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This FTSE 100 dividend stock is owned by 2 of the UK’s best money managers. I’d buy it today

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Terry Smith and Nick Train are two of the UK’s best money managers. Since Smith launched his Fundsmith Equity fund in late 2010, he’s turned every £10k of investor money into more than £50k. Meanwhile, Train’s UK Equity fund has generated more than three times the return of the FTSE All-Share index since its launch in 2006.

Here, I’m going to highlight a FTSE 100 stock that is held in both the Fundsmith Equity and the Lindsell Train UK Equity fund. This stock is a little out of favour right now and I think it’s a great time to be buying for the long term.

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A top FTSE 100 stock

Sage (LSE: SGE) is a leading UK technology company that helps businesses manage their finances and their people. Its key offering, Sage Business Cloud, is a cloud-based accounting and payroll platform aimed at small- and medium-sized companies, as well as the self-employed. Currently, Sage serves around three million customers in 26 countries. However, it believes its total addressable market is nearly 70m businesses.

Terry Smith and Nick Train love this company

It’s not hard to see why both Smith and Train are fans of Sage. This FTSE 100 company appears to have all the right ingredients to be a winning long-term investment.

Firstly, it operates in a growing industry. According to Fortune Business Insights, the market for cloud-based accounting solutions is forecast to grow at 8% per year between now and 2025. This industry growth should provide tailwinds for the company.

Secondly, it’s one of the leading companies in its industry. It does have some competition from rivals such as Intuit and Xero. However, its products are generally regarded as high-quality. And it’s worth pointing out that once a business selects Sage’s platform, it’s unlikely to move to a competitor due to the hassle of switching.

Third, the company’s financials are impressive. Over the long term, Sage has delivered an impressive level of revenue and profit growth. Meanwhile, Sage’s level of profitability is relatively high. Over the last five years, return on capital employed (ROCE) has averaged 16.6%. Additionally, the company has a strong balance sheet, with only a small amount of debt.

Overall, it’s very much a high-quality stock.

Share price fall

Sage’s most recent full-year results, posted in November, were relatively solid, given the economic environment. For the year ended 30 September 2020, organic total revenue was up 4% while underlying earnings per share were down just 1.6%. The dividend was increased by 2%.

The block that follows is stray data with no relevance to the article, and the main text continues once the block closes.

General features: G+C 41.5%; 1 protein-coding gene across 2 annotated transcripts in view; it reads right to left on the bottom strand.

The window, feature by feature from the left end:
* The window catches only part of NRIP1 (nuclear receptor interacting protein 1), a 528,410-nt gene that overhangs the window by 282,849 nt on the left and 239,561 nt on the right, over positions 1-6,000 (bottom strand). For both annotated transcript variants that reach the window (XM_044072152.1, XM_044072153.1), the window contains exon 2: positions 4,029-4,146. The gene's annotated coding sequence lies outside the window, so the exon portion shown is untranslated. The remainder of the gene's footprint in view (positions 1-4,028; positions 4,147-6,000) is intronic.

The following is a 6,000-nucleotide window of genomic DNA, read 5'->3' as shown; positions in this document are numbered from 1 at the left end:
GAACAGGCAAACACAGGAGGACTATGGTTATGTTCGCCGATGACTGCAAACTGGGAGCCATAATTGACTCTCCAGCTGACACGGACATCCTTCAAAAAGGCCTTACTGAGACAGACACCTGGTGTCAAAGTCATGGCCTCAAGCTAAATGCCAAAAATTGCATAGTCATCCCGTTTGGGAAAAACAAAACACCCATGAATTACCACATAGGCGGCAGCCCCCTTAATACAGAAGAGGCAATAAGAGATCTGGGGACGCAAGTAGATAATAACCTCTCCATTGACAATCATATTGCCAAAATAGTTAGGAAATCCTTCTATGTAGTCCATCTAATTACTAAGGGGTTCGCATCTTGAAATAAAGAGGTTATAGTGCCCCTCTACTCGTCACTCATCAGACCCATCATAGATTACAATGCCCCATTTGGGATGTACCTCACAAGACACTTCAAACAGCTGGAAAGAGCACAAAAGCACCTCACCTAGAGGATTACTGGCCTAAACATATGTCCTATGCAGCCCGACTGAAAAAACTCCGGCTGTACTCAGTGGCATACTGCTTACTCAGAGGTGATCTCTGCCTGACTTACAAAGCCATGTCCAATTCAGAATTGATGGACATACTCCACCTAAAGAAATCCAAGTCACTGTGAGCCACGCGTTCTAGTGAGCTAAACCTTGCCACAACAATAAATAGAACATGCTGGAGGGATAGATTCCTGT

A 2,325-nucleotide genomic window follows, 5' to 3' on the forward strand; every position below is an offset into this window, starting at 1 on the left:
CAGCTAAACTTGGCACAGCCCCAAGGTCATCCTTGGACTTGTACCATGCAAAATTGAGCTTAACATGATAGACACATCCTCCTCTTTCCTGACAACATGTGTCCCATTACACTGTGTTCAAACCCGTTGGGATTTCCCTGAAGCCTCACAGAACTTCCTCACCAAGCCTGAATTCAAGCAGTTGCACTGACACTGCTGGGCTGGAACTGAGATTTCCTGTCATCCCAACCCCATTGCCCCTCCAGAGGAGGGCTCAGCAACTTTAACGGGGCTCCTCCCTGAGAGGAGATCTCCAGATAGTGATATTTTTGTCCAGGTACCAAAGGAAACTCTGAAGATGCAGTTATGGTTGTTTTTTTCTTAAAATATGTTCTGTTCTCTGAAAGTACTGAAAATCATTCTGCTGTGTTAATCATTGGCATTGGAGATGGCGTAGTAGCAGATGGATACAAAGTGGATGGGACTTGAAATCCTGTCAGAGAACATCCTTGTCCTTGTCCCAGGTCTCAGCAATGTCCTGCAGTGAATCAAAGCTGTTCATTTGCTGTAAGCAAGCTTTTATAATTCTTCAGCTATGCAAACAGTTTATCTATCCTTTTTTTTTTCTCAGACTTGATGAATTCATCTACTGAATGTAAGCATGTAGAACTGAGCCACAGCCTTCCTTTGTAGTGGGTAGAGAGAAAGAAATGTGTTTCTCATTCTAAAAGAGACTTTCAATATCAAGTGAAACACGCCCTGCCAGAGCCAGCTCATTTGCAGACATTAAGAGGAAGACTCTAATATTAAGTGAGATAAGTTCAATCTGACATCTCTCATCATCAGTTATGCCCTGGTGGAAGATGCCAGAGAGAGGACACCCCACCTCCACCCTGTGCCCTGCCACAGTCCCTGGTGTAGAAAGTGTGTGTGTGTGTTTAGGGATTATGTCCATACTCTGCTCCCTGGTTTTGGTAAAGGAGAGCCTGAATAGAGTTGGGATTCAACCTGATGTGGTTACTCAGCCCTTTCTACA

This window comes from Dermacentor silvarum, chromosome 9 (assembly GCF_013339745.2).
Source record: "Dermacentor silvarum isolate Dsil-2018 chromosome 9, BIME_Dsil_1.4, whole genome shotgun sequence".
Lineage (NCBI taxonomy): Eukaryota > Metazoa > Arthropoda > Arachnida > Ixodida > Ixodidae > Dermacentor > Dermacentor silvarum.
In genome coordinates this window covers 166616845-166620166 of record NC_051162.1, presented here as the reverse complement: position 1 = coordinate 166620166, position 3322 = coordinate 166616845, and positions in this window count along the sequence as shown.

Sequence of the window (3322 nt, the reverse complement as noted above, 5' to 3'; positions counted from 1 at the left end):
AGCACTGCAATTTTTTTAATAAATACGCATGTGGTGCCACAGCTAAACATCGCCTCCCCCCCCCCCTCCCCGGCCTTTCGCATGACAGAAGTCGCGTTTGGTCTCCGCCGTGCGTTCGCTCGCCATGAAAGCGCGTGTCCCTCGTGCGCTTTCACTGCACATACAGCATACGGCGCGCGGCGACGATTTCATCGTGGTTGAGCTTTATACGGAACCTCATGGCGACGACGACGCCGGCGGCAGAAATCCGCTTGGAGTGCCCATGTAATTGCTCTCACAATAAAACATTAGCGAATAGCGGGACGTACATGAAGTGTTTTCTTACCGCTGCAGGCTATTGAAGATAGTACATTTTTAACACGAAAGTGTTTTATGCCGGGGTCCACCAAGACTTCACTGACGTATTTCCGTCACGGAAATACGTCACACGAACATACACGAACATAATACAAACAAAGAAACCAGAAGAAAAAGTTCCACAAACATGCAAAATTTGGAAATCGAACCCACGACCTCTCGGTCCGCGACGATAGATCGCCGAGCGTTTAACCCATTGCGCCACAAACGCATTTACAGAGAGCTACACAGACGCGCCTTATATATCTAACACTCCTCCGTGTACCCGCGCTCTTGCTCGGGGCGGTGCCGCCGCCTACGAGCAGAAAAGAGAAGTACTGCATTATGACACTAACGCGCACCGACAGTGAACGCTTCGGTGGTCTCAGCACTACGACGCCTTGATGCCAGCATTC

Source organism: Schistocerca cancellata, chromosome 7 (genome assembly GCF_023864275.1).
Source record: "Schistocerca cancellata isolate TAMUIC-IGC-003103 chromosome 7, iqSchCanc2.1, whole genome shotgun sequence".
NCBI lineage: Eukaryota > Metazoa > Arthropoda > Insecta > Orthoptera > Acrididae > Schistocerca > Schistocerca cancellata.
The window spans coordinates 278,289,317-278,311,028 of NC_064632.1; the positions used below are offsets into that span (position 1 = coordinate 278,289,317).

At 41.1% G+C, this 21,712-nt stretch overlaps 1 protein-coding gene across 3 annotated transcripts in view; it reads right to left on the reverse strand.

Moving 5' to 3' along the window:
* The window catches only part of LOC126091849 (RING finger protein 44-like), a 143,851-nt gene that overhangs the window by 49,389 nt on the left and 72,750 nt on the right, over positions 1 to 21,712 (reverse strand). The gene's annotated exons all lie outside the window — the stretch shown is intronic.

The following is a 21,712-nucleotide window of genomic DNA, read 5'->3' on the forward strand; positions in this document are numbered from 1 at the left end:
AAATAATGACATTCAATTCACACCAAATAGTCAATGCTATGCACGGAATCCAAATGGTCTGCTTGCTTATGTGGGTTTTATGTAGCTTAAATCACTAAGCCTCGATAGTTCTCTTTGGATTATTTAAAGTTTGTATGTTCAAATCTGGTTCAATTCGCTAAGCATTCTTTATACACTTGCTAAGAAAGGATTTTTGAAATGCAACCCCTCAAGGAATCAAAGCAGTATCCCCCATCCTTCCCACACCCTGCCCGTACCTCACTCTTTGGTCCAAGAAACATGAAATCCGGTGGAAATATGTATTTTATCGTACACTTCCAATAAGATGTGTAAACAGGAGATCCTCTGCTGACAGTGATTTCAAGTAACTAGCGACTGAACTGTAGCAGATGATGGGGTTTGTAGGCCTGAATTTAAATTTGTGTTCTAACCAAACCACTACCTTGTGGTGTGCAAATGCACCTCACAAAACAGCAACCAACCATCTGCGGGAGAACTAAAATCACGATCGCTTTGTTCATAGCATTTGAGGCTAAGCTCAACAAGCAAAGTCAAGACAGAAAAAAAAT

However, since these results, the FTSE 100 stock has underperformed. One reason the share price has declined is that the company said that it plans to invest more in research and development. This investment will hit near-term profits.

Personally, I think this share price weakness has created an attractive buying opportunity for long-term investors like myself. Sage has said that looking beyond FY21, it expects profit margins to trend upwards over time, as the investment drives recurring revenue growth and operating efficiencies. So, I think patient investors should be rewarded.

I’d buy this FTSE 100 stock now

Sage shares currently trade on a forward-looking P/E ratio of about 24 and sport a dividend yield of just over 3%. For a company of Sage’s ilk, I think these metrics are very reasonable. I see this FTSE 100 stock as a ‘buy’ right now.

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Edward Sheldon owns shares in Sage and has a position in Fundsmith Equity. The Motley Fool UK owns shares of and has recommended Intuit. The Motley Fool UK has recommended Sage Group. Views expressed on the companies mentioned in this article are those of the writer and therefore may differ from the official recommendations we make in our subscription services such as Share Advisor, Hidden Winners and Pro. Here at The Motley Fool we believe that considering a diverse range of insights makes us better investors.

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